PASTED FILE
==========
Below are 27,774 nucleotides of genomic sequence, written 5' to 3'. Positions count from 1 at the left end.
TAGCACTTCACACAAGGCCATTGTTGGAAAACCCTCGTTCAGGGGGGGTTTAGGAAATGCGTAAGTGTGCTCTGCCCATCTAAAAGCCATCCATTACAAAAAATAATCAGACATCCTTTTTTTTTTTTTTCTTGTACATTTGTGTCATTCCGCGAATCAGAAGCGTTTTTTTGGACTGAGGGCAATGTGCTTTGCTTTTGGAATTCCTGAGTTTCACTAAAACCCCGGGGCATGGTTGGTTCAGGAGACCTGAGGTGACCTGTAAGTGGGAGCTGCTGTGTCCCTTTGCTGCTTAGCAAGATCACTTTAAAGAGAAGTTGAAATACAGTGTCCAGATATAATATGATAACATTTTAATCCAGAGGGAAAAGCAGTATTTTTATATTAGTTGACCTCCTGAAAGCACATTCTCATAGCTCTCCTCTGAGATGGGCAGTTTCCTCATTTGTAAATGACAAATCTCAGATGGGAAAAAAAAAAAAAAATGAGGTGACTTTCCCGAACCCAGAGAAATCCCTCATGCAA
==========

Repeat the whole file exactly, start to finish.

Below are 27,774 nucleotides of genomic sequence, written 5' to 3'. Positions count from 1 at the left end.
TAGCACTTCACACAAGGCCATTGTTGGAAAACCCTCGTTCAGGGGGGGTTTAGGAAATGCGTAAGTGTGCTCTGCCCATCTAAAAGCCATCCATTACAAAAAATAATCAGACATCCTTTTTTTTTTTTTTCTTGTACATTTGTGTCATTCCGCGAATCAGAAGCGTTTTTTTGGACTGAGGGCAATGTGCTTTGCTTTTGGAATTCCTGAGTTTCACTAAAACCCCGGGGCATGGTTGGTTCAGGAGACCTGAGGTGACCTGTAAGTGGGAGCTGCTGTGTCCCTTTGCTGCTTAGCAAGATCACTTTAAAGAGAAGTTGAAATACAGTGTCCAGATATAATATGATAACATTTTAATCCAGAGGGAAAAGCAGTATTTTTATATTAGTTGACCTCCTGAAAGCACATTCTCATAGCTCTCCTCTGAGATGGGCAGTTTCCTCATTTGTAAATGACAAATCTCAGATGGGAAAAAAAAAAAAAAATGAGGTGACTTTCCCGAACCCAGAGAAATCCCTCATGCAA